OLDS 350 ANALOG EFI SYSTEM                                             1975-1980


It's no secret the '79 Eldo had an Olds 350, in fact, just about every Cad fan likes to point this out in the comments section of your favorite forum, whenever someone asks if they should buy an '83 with the HT4100. Yet these same critics seem to forget that powerplant also has a bit of an Achilles Heel...analog fuel injection.

Was it a bad system? Not necessarily. But it is misunderstood, and poorly-informed auto journalists are no exception. In fact, it was what made the 1st Gen Seville unique, and was even offered on the 500 and later the 425 in the full-size cars. Yes, you can install a carb and intake and ditch the setup if you want, and a lot of shade tree mechanics that couldn't be bothered to follow a fault-tree did just that. But compared to modern systems, it's downright archaic (that's a good thing), which means it's also easy to troubleshoot. Can you still get parts? The short answer is a resounding: Mostly.

If you own one of these cars, or are thinking about buying, pick up the GM EFI manuals. There are 3 different publications, a brown covered EFI Diagnosis Guide, a brown covered “1975 EFI Supplement” (31 pages) and a blue/white guide titled “1976-1978 Electronic Fuel Injection Diagnosis” that runs 79 pages. All three turn up frequently on ebay. The 79 page guide can even be Downloaded HERE.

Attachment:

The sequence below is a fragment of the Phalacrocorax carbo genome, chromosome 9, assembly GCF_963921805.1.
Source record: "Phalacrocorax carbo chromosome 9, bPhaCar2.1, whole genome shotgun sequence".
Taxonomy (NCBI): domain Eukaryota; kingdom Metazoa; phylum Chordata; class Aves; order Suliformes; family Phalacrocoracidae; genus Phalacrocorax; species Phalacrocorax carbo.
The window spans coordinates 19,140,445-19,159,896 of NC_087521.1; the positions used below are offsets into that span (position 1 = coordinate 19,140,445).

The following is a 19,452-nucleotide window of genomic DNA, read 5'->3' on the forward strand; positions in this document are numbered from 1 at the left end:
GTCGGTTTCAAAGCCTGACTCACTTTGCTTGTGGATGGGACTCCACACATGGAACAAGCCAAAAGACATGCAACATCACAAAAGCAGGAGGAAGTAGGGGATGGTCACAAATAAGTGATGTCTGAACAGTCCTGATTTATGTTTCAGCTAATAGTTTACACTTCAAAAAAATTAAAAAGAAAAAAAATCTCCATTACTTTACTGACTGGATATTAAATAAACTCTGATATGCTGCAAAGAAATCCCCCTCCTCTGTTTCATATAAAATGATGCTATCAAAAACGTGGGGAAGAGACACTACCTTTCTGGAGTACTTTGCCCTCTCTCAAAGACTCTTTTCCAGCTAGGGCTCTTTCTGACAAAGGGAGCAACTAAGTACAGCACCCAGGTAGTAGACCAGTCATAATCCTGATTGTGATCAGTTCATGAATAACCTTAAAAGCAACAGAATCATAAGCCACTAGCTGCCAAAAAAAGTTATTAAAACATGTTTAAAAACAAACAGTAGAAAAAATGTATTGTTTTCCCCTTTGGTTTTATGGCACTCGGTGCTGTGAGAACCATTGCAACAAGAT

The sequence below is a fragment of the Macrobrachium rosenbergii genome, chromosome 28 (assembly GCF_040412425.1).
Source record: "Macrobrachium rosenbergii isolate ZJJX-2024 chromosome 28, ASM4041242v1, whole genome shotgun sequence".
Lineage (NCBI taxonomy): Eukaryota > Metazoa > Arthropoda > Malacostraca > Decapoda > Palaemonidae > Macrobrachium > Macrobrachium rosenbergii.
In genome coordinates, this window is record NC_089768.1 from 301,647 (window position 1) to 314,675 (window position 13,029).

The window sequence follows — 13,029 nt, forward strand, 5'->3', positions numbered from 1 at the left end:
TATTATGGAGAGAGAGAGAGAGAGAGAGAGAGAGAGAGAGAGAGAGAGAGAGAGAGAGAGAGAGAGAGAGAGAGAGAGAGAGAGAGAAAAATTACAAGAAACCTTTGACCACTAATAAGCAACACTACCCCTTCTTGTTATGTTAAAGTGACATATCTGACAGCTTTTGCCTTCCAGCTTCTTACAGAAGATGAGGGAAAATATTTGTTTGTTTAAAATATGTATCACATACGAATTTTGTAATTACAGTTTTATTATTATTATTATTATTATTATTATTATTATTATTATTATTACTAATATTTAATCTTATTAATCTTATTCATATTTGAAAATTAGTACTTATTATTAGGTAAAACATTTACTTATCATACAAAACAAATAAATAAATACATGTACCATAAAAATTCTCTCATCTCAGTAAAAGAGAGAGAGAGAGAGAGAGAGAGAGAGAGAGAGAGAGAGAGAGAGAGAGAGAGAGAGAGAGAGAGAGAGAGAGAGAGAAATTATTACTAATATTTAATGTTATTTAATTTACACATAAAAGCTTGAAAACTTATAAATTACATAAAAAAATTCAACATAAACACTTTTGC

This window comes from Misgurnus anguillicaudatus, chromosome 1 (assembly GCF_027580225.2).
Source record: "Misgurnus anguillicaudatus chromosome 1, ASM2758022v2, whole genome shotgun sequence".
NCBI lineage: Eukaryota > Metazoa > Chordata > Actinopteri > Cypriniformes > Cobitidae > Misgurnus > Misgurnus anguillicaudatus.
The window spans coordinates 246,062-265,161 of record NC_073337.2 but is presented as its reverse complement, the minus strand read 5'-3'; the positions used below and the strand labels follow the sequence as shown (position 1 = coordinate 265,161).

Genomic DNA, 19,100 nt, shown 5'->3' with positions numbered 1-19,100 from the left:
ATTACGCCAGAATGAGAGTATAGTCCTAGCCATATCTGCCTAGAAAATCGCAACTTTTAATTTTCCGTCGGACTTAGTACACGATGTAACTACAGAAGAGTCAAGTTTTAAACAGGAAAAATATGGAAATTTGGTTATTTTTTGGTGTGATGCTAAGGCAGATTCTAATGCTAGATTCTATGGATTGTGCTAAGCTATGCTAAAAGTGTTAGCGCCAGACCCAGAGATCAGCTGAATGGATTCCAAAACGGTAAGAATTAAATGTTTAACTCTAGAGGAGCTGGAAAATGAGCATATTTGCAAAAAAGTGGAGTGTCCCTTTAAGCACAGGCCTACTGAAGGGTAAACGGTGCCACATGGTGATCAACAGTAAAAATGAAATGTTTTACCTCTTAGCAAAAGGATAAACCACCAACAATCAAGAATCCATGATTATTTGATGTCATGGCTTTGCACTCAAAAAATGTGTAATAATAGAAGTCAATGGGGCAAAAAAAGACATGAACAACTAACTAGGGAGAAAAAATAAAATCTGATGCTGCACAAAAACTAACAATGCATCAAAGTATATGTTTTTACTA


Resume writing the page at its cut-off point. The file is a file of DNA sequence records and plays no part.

Some folks claim this is a Bosch system, and a ripoff of VW and Mercedes. That's actually not true. In '57, Chrysler and American Motors offered the first, true, electronic EFI system known as Electrojector. But the components weren't ready for prime time and almost all were converted to carbs (consider resistor drift and wax caps in that environment). Bendix then licensed their patents to Bosch, who eventually released their Jetronic system 10 years later. Ironically, it was US California Emissions requirements which spurred VW to implement this system to get their air-cooled engines to pass.

Now, Jetronic ended up being offered in various flavors over the years, including a mechanical CIS system, a MAF system, a closed-loop sensor system, etc. If you really want to go down a rabbit hole, this is the guy: https://jetronic.org/en/